Carl Monday used an app to break into a house: Could it happen to you?

CLEVELAND, OH (WOIO) - When it comes to be being careless with your keys, I'm as guilty as the next guy.

Without giving it a second thought, I usually toss my keys on my desk or kitchen counter and walk away.

What you may not know is that someone can make an exact copy of your house or car key, without the key ever leaving the room.

A company called KeyMe uses a "revolutionary new technology" to allow customers to scan keys to a mobile app. In just a matter of seconds, duplicates of virtually any type of key can then be printed for less than $10 at one thousands of KeyMe kiosks across the U.S. The company claims its copied keys are "more accurate than the original."

A KeyMe "Locksmith in a box" kiosk (Source: KeyMe)

"I don't think anyone creates these apps with intention of people manipulating them, and doing bad and horrible things with them," says internet and technology expert Katie Greer. "Even the most innocuous apps and technologies fall victim to this, unfortunately."

During a quick walk through our newsroom, we found close to a dozen Cleveland 19 News employees who left their keys unattended at their desks, including our 6 o'clock news producer Jim.

While Jim was away from his desk, my producer Misty removed Jim's house key from ring, placed it onto a white piece of paper, and scanned the key into the KeyMe app. She then visited a KeyMe kiosk, where in less than a minute, she had key to Jim's front door.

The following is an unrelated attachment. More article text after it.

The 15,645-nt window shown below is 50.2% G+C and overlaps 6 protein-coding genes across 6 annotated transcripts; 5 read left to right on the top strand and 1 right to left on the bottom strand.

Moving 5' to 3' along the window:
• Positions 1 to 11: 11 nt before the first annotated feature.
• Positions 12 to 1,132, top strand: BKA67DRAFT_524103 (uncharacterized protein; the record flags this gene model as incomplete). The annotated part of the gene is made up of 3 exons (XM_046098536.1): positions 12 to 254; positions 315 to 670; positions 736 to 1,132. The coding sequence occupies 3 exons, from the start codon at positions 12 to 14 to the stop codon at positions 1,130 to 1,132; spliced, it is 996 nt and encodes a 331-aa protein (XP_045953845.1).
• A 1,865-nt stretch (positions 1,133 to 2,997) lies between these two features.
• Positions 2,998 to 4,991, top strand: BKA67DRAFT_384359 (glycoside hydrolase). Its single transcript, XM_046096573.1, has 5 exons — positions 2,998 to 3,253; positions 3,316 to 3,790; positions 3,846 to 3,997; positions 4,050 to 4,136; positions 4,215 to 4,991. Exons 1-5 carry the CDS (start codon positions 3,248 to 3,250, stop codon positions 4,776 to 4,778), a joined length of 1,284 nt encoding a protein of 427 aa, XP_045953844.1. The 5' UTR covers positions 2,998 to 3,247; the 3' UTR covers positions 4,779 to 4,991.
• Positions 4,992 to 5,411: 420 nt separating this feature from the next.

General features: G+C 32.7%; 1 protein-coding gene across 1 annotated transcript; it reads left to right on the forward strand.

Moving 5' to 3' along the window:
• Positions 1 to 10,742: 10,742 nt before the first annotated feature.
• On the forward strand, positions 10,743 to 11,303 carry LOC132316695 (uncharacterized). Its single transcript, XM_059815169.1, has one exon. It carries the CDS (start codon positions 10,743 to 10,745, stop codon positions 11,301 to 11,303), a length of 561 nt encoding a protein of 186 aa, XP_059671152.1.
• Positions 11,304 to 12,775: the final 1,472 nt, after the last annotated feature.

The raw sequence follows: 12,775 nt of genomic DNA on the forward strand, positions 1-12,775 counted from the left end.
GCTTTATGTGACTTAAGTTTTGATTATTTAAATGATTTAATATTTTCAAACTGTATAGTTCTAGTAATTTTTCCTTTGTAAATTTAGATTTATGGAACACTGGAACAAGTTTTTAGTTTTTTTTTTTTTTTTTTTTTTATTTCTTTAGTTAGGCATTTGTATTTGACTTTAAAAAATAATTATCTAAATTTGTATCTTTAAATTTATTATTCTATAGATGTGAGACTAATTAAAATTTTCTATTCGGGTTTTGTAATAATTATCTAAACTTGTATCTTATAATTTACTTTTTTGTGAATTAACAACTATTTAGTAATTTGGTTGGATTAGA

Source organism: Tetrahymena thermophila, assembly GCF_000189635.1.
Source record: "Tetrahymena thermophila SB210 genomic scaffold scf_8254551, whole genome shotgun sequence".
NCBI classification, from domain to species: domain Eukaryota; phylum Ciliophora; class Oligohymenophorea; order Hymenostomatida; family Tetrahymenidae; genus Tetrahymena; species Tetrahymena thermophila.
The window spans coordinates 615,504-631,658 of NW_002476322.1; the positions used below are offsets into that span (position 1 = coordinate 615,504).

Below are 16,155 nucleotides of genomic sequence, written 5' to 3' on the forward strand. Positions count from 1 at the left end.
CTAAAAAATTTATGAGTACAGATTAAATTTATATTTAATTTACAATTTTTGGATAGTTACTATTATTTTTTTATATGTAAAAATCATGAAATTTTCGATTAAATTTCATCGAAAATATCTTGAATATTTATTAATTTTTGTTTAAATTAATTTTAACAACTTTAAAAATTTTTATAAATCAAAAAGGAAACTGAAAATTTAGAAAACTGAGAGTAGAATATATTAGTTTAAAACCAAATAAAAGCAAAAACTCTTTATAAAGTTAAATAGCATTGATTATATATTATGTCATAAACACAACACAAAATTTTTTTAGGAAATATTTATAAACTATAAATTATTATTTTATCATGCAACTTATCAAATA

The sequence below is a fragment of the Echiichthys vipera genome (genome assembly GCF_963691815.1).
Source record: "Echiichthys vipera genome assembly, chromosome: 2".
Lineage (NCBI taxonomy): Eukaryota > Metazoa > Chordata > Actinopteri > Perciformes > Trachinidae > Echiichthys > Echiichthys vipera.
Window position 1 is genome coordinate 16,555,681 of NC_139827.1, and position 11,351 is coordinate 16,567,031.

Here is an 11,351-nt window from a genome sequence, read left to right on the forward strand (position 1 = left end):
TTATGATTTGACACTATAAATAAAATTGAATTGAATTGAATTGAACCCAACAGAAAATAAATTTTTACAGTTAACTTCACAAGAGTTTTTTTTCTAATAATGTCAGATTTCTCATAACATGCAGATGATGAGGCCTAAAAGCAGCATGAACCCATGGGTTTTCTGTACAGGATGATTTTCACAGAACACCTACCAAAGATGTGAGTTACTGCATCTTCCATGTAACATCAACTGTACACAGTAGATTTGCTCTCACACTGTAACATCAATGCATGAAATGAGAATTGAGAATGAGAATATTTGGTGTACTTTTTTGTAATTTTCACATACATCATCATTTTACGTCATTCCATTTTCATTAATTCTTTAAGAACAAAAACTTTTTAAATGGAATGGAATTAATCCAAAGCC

The question is: Will it work?

Carl breaking into Jim's house (Source: WOIO)

With Jim still at hard at work on his newscast, and with his wife Jodie's permission, we broke into the couple's home using the duplicate key that was made at the KeyMe kiosk.

The key worked without any issues.

We then waited to Jim to get home from work.

When he walked in the door, he was pretty shocked to see me in his kitchen.

Cleveland 19 Producer Jim surprised to see us in home (Source: WOIO)

"You're probably wondering what we're doing here," I asked. "Do you ever leave your keys on the desk at work and walk away?"

"Yeah," Jim replied.

I then explained how we were able to copy his key using the KeyMe app and break into his home, without his knowledge.

"Wow, well that's not good! That seems like a security concern. I sit them on a bar or something if I'm out, so they'd be easy to snag," said Jim.

So we successfully copied Jim's house key from his desk, but what about the thousands of people we found on social media proudly displaying keys -- in full view-- to their new home or vehicle? Could those keys be duplicated by a would be criminal?

Facebook users sharing photos of their new keys (Source: Facebook)

"I remember the day my husband an I took a picture of ourselves, of our four house that we bought together," recalls internet safety expert Katie Greer. "We were super excited, and I had to think back, 'Ohh, was I dangling my keys in that picture?' Because we don't think about that, right? We don't go under the assumption that, I have a picture of me holding up my key, and one day someone's gonna invent an app that can go to a hardware store and recreate this key."

We put this theory to the test with the KeyMe app - but it's not as easy as it looks.

Turns out, you need scans of both sides of the key, off the key ring and placed on a white piece of paper, to make a copy using KeyMe.

We actually found a photo of a key on a white sheet of paper posted on Facebook and used Photoshop to create a reverse image of the key. We then tried to duplicate the key at a KeyMe kiosk, but it didn't work.